Potatoes are an easy crop that can be grown all year round. The first crop is planted in August or September for digging up in December, and the second in January to be ready for eating through winter. The difficulty with potatoes is finding disease-free seed potatoes. These generally have to be ordered from seed producers like Living Seeds (www.livingseeds.co.za) or from agricultural co-ops. Planting sprouted potatoes from the supermarket is possible but not safe; it can introduce disease that can spread to the rest of the vegetable garden.
How to grow potatoes:
With the exception of heavy clay soil, potatoes will grow in any soil that has been enriched with generous quantities of compost. Experts advise against the use of strong chemical fertilisers or fresh manure when growing potatoes, to prevent potential burning, deformity and secondary rot. Bonemeal and organic fertiliser can be added.
Choose a position in full sun. To plant them, place the firm tubers with the sprout side up into the soil to a depth of approximately 10cm and at intervals of at least 30cm. Leave a space of between 40 – 50cm between rows.
Once the shoots have pushed through the soil and gained some height, draw the soil up around each plant so that by the time it has matured there is a substantial mound of soil around the stem. This is the area in which the new tubers will form.
Work carefully around your potato plants when weeding. Avoid breaking any of the brittle shoots and ensure that the mounds of soil do not crack open, as this will allow millipedes and tuber moths easy access to the tubers. Nasturtiums planted near potatoes act as a pest repellent.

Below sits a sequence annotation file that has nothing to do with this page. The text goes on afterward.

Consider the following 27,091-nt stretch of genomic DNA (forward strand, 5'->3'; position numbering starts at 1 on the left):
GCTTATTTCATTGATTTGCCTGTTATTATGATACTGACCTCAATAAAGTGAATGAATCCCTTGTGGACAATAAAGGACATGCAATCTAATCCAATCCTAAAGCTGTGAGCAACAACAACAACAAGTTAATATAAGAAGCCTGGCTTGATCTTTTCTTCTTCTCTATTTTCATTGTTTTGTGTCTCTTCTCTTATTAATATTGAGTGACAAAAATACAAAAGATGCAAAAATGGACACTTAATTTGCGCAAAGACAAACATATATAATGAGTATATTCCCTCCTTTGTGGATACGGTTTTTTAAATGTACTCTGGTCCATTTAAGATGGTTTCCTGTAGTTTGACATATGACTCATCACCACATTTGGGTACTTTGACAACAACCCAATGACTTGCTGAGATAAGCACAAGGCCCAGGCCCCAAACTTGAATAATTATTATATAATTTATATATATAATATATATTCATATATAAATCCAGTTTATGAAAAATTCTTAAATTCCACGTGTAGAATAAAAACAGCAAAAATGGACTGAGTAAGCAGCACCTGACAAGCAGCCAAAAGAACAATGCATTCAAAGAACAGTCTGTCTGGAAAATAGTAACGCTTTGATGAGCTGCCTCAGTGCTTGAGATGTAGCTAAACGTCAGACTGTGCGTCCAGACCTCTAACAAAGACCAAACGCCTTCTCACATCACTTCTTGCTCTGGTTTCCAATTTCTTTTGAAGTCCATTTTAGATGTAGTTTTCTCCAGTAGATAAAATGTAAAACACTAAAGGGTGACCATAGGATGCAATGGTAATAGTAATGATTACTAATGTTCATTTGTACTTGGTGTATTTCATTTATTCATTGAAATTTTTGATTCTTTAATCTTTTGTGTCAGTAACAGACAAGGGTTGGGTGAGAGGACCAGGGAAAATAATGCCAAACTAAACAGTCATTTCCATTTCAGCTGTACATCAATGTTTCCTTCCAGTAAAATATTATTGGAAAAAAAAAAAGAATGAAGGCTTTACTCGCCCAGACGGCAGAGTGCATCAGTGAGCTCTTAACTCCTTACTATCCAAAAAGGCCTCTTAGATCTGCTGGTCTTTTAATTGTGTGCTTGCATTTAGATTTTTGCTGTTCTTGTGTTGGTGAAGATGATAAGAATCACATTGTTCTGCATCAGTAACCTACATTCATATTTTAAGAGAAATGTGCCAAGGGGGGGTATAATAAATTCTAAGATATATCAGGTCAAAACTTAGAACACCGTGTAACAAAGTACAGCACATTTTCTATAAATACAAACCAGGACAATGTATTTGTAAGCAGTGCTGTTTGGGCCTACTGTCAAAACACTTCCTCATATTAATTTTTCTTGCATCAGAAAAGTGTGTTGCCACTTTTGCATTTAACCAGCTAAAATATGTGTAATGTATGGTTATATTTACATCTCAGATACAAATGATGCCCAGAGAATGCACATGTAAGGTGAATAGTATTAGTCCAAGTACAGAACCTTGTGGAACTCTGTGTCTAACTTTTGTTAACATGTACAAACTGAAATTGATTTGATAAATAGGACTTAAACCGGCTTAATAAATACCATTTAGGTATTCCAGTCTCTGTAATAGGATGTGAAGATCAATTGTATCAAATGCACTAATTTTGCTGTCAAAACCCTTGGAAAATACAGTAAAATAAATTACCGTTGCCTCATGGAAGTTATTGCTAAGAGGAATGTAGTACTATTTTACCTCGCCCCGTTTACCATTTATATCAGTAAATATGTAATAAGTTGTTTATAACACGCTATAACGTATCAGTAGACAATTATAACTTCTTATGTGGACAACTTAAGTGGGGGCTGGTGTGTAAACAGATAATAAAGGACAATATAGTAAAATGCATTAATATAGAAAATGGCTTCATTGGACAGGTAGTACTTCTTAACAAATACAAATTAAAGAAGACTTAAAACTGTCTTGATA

Water regularly throughout the growing stage and slowly reduce watering as the crop matures. Whether you are irrigating the crop or using a hand-held hosepipe, try at all times to keep the water under the leaves as wet leaves often succumb to fungal disease. Obviously one cannot prevent rain from damaging the foliage.
Harvesting is the most exciting part of growing potatoes and a wonderful way to involve the children in growing vegetables.
Using a four-pronged fork, dig straight down into the soil a short distance away from the plant and lever the fork backwards. Try to lift the entire plant from the soil. If you don’t succeed in bringing the entire plant to the surface, the soil will have at least broken open and you can get down on your hands and knees and lift your new potatoes from the soil by hand.
Once a row – or as many plants as you wish to harvest at any one time – has been removed, work over the entire area again with the fork to ensure that you have not missed any tubers.
In dry weather tubers can usually be left in the soil for some time provided you withhold water, but in KwaZulu-Natal the mole rats will decimate your crop before you can blink, so it would wise to lift the tubers and store them in a dry place.
Never leave pieces of potato or diseased tubers in the ground to rot, as this will encourage pests and diseases in the soil.